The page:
Wednesday, August 17, 2011
I'm a liar. My pants are on fire. I promised to share recipes from my cookbooks, but frankly, I haven't toyed with new ideas just yet. Instead, I'm going to share some fish with you.
One of the most popular ways to cook fish in Chinese cuisine is to steam the whole thing, and pour in a sauce, or rather, a mix of heated ingredients consisting of sesame oil, soy sauce, fresh ginger and whispers of green onions. That's all. A recipe isn't even needed, my parents can cook fish this way blindfolded if they wanted to, it's intuitive, unpretentious and easy.
As my fellow Asian friends can attest, the most prized part of the fish are the cheeks. These are meatiest portions and if someone at the dinner table were to pick this for you and leave it in your rice bowl, you were obliged to say “thank you”, lest a slap on the wrist for seeming disrespectful. My parents used to save this cheeky part for me all the time, perhaps I have the answer to my undeniably round cheeks, as my friends always lovingly tease me about.
To the contrary, my favorite part of the fish is the belly. When steamed, the heat vapors seem to transform this ordinary part into meat so silky, its slippery in your mouth, as though the fish has sprung to life. Dabbed in just a touch of soy sauce, the fish tastes even sweeter and nothing completes the meal better than a bowl of long-grain rice. My parents have never been fond of the fish belly, whereas I dig in headfirst (or rather, belly-first) once the fish is set on the table. They do however, remind me that my grandpa used to love the fish belly too, which I makes me glow inside because I miss him.
This recipe is about salmon however, and though there isn't the bright kick of green onions, it's pretty darn good too. My mom has been begging me to find new ways to bake salmon, since it's something we eat once a week, and to be honest, salmon dressed with a few squirts of lemon juice can get old pretty quickly.
I tried this a few times already and knew I'd be arrested if I didn't tell you about it. It's simple and you ought to make it dinner tonight. The fish we buy is salmon steak, a beautiful slab of pearly orange meat, practically glowing in the afternoon light. It's seasoned with a dash of wine, salt and pepper, then smothered with mustard, covered with foil and baked. Meanwhile, you can prepare the rest of your meal, be it rice, pasta or salad, anything will do. In the last few minutes before the fish is done, take it out from the oven, carefully unwrap the foil, brush with honey, cover it up again and allow it to bake a few more moments.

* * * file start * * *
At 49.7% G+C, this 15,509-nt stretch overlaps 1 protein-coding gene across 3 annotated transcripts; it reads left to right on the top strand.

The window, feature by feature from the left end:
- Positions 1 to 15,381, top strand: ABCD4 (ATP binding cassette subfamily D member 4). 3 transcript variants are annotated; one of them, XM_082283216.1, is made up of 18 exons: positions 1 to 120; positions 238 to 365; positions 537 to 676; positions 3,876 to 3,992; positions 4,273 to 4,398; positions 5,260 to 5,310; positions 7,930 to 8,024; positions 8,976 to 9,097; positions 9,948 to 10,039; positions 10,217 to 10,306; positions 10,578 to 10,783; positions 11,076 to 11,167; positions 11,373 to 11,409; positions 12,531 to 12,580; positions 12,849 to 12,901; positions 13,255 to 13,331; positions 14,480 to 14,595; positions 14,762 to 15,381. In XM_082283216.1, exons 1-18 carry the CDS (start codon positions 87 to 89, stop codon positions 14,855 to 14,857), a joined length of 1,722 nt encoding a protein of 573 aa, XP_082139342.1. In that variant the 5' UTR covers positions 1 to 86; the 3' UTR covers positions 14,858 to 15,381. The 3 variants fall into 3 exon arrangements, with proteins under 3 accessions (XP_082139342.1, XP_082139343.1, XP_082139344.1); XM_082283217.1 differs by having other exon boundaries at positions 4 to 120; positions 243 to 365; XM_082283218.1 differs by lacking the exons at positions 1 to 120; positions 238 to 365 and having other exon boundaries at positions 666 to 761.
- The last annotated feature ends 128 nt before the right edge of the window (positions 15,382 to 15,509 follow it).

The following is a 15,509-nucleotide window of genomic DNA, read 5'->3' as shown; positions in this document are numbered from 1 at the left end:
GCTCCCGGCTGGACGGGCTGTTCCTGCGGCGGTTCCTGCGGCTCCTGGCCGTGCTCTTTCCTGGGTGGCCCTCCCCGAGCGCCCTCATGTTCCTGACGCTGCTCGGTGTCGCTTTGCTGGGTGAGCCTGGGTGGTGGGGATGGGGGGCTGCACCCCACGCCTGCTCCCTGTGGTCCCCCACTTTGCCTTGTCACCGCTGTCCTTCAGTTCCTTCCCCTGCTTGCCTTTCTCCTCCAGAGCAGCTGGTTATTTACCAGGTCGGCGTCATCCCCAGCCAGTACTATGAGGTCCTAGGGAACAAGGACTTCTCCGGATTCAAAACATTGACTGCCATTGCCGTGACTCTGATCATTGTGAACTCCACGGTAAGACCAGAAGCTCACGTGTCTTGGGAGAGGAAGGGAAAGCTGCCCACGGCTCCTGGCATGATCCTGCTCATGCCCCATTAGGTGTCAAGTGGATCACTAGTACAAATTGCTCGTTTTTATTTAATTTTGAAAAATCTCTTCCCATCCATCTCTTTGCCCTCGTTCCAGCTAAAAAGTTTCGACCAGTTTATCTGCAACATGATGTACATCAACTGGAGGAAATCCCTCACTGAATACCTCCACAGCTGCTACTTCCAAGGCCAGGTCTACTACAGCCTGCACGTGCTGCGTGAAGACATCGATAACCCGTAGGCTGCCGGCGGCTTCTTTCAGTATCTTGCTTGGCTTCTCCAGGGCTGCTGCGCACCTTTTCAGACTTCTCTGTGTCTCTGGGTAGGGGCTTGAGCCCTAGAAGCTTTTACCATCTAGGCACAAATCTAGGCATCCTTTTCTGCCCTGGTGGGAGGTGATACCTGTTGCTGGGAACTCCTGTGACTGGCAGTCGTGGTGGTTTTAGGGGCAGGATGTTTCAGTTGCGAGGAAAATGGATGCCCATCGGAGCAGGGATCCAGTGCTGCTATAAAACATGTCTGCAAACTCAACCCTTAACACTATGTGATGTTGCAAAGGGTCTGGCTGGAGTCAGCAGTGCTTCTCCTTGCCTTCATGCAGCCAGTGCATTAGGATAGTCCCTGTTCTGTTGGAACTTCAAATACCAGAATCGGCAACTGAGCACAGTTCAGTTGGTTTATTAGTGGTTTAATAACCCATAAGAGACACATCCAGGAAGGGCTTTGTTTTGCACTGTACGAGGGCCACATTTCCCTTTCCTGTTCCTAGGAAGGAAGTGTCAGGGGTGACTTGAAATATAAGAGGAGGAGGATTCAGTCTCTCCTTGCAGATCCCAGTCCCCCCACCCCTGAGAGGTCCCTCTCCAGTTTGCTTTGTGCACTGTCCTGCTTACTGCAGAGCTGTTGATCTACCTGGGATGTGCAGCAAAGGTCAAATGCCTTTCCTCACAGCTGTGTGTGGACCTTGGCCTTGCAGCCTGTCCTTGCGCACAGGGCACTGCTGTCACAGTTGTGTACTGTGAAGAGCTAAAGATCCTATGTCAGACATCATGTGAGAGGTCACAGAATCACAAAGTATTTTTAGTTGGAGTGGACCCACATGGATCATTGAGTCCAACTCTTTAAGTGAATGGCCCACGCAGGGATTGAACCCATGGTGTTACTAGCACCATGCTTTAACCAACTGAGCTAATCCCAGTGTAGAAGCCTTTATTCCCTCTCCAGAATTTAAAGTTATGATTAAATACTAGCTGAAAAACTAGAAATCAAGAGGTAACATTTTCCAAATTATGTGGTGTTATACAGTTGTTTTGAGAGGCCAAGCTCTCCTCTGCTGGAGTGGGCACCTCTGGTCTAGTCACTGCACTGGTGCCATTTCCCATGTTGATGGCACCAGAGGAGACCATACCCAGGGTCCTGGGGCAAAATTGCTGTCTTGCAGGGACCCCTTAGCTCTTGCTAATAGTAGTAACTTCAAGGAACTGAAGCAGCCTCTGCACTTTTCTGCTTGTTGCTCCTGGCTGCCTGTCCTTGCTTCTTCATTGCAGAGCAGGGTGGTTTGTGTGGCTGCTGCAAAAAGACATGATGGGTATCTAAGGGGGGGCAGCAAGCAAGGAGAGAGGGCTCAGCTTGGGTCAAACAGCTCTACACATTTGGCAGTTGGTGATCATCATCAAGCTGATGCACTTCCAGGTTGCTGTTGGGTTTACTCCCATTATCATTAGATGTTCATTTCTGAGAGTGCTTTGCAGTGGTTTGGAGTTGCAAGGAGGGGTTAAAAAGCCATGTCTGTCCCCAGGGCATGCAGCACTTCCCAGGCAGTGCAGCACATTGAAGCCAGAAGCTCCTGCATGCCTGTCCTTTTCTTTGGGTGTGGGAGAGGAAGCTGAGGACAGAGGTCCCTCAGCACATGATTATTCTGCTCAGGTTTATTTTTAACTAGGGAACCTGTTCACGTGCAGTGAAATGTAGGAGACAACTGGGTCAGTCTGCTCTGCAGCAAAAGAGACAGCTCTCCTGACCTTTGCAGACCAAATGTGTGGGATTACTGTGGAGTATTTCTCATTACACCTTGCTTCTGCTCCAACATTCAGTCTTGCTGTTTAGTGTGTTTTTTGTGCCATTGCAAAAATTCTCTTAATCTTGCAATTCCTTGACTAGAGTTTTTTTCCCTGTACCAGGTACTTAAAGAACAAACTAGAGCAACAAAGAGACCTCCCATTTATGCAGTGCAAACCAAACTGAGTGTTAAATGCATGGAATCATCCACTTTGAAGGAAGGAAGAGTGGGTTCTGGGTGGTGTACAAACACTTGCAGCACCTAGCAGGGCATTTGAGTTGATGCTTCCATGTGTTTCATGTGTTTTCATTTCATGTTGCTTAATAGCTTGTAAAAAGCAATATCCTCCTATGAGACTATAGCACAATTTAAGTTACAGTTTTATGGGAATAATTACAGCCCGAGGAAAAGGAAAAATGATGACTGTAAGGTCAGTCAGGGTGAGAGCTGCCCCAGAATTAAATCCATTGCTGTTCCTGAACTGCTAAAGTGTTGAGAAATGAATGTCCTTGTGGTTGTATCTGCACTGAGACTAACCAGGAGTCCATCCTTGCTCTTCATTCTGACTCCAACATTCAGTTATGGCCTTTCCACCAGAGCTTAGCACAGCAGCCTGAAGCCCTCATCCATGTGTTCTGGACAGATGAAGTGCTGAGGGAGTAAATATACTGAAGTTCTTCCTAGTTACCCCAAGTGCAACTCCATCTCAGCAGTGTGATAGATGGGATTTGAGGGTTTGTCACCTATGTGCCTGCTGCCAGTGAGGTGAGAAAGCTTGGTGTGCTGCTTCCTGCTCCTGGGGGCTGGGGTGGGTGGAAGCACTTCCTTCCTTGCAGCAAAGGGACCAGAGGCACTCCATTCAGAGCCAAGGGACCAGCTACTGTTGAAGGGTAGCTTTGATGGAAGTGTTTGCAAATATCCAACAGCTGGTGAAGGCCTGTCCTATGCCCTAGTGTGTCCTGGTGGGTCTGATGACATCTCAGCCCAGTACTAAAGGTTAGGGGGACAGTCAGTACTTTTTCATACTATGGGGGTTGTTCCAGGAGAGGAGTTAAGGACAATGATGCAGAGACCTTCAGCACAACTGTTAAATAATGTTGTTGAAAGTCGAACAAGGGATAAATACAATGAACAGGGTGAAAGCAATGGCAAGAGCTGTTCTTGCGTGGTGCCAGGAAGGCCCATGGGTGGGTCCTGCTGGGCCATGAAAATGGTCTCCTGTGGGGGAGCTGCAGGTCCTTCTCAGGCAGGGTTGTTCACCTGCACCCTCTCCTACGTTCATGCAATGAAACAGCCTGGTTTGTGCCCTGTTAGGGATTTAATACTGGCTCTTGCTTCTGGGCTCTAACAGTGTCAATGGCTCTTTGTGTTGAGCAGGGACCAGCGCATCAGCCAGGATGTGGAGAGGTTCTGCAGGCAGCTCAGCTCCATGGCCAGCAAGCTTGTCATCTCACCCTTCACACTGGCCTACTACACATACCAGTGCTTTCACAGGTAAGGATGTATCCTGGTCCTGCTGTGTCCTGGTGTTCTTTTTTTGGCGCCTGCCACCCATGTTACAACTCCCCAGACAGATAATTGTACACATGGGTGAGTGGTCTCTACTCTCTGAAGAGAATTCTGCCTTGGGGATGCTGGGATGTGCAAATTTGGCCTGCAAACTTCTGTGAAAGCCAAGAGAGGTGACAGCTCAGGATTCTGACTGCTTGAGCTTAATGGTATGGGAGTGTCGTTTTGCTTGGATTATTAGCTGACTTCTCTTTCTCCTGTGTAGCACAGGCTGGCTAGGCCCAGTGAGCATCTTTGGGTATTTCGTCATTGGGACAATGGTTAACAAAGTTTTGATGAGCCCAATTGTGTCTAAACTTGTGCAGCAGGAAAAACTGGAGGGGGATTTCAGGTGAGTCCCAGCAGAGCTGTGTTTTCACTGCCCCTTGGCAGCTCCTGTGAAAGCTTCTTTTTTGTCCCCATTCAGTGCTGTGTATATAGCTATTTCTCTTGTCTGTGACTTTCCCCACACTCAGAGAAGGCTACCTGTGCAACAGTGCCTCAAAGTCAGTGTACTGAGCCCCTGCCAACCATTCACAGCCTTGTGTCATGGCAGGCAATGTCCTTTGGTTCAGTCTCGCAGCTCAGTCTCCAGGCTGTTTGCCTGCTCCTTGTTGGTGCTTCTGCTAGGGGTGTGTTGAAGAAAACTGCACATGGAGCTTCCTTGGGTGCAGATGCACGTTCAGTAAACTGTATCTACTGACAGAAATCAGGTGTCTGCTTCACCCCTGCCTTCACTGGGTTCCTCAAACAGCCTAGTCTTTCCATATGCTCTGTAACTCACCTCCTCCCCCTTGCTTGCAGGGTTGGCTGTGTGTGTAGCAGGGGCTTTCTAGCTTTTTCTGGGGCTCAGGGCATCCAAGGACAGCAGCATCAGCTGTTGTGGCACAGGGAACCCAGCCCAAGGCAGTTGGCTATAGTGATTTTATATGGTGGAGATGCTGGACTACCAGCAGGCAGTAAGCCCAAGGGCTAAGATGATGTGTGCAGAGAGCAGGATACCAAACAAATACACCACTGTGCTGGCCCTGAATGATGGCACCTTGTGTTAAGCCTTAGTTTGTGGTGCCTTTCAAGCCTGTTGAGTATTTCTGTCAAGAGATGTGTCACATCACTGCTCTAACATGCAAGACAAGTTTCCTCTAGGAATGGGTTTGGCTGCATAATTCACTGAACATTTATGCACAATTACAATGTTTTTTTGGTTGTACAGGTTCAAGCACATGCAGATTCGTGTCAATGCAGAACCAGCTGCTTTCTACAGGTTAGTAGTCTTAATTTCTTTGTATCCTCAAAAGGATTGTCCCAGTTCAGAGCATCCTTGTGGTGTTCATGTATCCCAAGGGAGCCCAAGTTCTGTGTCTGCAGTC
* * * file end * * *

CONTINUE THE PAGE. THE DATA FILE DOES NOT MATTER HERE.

I'll admit, I prefer how the salmon looks when it's still raw, but when it's cooked, oh my is it sensational. The mustard I used is spiked with chives and fennel, a souvenir I bought for myself in Paris (le sigh), and it's wonderful on the fish, adding a creamy flair, kind of like how pinning a flower to your hair, or topping your outfit with a fedora makes you stand out in the crowd. The brush of honey embellishes the fish with a coat of sweetness, heightening the softness of the flesh. And don't forget to wrap the salmon with foil to trap in all the moisture as it bakes, lending the fish a velvety texture throughout.
My favorite part of the dish is picking at the tail ends of the steak, you know, those unattractive narrowed ends of the salmon, lying there innocently. It's the most tender bit of the fish and I love lapping it up with the extra marinade left in a pool on the plate.
We ate the fish with some vegetables and rice, then promptly left the empty dishes behind, so we wouldn't miss this breathtaking view.
Mustard Glazed Salmon
I used the only mustard I had on hand, but any mustard will do (think: grainy, old style, Dijon), though stay away from honey mustard as it may make the fish too sweet.
1 salmon steak, 1 inch thick (about 1 to 2 lbs)
freshly ground black pepper
dry white wine
1 tablespoon of mustard (dijon, old style), more if desired
1 tablespoon of mild honey
In a dish, marinate salmon with a pinch of sea salt, a few grinds of black pepper and a dash of white wine. Spread both sides of the fish with mustard. Cover with plastic wrap and leave it in the fridge for 1 hour.
Preheat oven to 350°F. Wrap salmon in foil, ensuring no open ends. Bake in oven for 10-12 minutes, remove from oven, unwrap foil, and brush all surfaces with honey. Continue baking until cooked through and fish flakes easily with fork, about 2-4 minutes more.